I believe the Trustees also can play a strong role in the community as an advocate for professionalism and polish. In this role the Trustees should work alongside and within the community as leaders showing the way, and avoid whenever possible using legal or administrative authority to force change on the larger community. I believe that most developers can appreciate the value of quality, and they merely need somebody to speak out for it from time to time. The use of authority (whether by trustees, council, devrel, infra, etc) should be limited to the rare exceptions.

I viewed the recent FOSDEM presentation on the evolving relationship between the Trustees and Council and I support this model (I think I’ve posted on the lists a few posts to this effect myself). However, while legally the Trustees may wield a great deal of authority it is imperative that the Council and devs in general be given the greatest possible freedom in carrying out the mission of Gentoo. We aren’t handing out paychecks, and the foundation will always be just a fork away from obsolescence. When dealing with volunteers softer forms of persuasion must usually be used.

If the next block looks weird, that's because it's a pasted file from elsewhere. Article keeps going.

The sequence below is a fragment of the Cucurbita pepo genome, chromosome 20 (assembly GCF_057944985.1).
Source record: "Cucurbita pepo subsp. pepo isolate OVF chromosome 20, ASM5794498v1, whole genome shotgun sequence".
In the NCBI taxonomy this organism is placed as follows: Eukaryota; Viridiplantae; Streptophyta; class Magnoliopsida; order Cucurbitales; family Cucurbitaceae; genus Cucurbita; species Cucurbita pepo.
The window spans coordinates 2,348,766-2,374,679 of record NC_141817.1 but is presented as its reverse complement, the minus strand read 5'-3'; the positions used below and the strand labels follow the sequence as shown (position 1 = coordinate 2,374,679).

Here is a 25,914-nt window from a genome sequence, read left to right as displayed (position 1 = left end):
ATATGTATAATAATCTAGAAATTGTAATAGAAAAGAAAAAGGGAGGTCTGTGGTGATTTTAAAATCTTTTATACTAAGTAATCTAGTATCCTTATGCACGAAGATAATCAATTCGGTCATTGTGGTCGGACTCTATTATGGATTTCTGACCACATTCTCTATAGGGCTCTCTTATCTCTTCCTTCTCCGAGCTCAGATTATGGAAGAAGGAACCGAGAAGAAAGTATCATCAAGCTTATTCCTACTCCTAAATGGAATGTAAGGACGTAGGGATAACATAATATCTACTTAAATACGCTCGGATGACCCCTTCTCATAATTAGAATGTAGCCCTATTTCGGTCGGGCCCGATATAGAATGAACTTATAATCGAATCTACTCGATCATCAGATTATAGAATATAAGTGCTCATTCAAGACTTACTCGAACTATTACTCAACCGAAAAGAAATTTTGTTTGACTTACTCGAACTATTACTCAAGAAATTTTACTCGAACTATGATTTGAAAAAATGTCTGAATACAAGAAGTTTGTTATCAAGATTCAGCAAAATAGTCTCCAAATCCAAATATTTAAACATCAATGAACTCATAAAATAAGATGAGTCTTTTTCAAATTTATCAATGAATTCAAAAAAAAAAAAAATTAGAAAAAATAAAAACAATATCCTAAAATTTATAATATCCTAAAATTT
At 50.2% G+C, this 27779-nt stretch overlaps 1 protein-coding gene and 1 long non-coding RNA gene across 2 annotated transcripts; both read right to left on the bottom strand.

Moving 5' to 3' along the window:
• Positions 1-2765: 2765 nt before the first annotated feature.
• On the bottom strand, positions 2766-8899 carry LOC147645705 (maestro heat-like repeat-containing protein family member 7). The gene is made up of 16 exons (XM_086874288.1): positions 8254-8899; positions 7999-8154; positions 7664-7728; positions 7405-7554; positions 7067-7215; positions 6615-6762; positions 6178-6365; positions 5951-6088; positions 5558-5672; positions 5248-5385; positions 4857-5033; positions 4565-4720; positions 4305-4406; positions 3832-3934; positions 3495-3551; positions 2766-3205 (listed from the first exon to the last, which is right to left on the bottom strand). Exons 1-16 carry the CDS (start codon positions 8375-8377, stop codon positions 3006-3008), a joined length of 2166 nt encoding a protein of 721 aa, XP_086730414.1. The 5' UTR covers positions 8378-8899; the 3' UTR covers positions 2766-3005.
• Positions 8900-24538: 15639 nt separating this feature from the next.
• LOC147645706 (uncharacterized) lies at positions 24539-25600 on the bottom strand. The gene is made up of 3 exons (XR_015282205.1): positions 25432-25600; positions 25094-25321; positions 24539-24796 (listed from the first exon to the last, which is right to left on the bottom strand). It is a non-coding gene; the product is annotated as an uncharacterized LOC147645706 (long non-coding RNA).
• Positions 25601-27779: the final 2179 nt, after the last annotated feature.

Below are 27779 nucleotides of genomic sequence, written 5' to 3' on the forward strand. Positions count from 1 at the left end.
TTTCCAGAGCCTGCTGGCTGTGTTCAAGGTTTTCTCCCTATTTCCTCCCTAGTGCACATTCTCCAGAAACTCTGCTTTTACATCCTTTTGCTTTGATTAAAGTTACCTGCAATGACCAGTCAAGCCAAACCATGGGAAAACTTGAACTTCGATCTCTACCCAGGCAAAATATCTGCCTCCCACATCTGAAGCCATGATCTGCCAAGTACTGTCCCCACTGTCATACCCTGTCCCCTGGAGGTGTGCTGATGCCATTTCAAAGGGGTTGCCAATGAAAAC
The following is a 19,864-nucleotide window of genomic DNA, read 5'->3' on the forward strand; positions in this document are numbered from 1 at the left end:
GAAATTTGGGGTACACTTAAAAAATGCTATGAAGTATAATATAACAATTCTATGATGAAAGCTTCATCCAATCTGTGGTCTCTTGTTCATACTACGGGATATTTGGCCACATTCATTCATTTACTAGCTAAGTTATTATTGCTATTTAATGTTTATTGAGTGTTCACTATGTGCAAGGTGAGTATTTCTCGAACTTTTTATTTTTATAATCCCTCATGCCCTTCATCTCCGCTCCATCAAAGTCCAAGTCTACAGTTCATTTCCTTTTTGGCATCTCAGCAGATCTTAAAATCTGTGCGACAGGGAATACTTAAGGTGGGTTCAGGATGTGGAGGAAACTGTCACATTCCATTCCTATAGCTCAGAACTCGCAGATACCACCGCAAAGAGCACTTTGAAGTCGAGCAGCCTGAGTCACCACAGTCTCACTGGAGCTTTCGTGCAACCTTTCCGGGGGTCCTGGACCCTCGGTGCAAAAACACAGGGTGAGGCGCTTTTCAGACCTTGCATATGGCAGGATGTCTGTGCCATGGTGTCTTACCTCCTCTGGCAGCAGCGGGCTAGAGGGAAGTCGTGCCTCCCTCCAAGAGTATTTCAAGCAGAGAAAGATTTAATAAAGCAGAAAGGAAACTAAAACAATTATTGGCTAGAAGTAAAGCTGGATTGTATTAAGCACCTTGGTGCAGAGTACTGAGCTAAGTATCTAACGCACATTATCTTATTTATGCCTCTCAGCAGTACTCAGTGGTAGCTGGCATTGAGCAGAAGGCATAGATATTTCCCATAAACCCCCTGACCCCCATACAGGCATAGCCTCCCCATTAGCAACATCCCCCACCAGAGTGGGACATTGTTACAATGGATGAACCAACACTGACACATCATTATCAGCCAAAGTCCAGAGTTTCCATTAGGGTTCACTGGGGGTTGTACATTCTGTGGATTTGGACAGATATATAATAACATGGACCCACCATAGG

3.  My Role as a Trustee

If elected to the Trustees, my first priority will of course be to the status-quo operations of the Foundation. The Foundation is a legal entity, and mundane matters like meetings, minutes, and the odd renewal of the corporate charter are of course of paramount importance. That said, I will be an advocate for limiting the highest levels of formality for only those activities for which it is legally required. In my experience day-to-day working with government-regulated computer systems I’ve found that failing to distinguish between legally important and unimportant activities rarely leads to raising the bar on the latter - instead it tends to cause sloppiness on matters where we cannot afford it.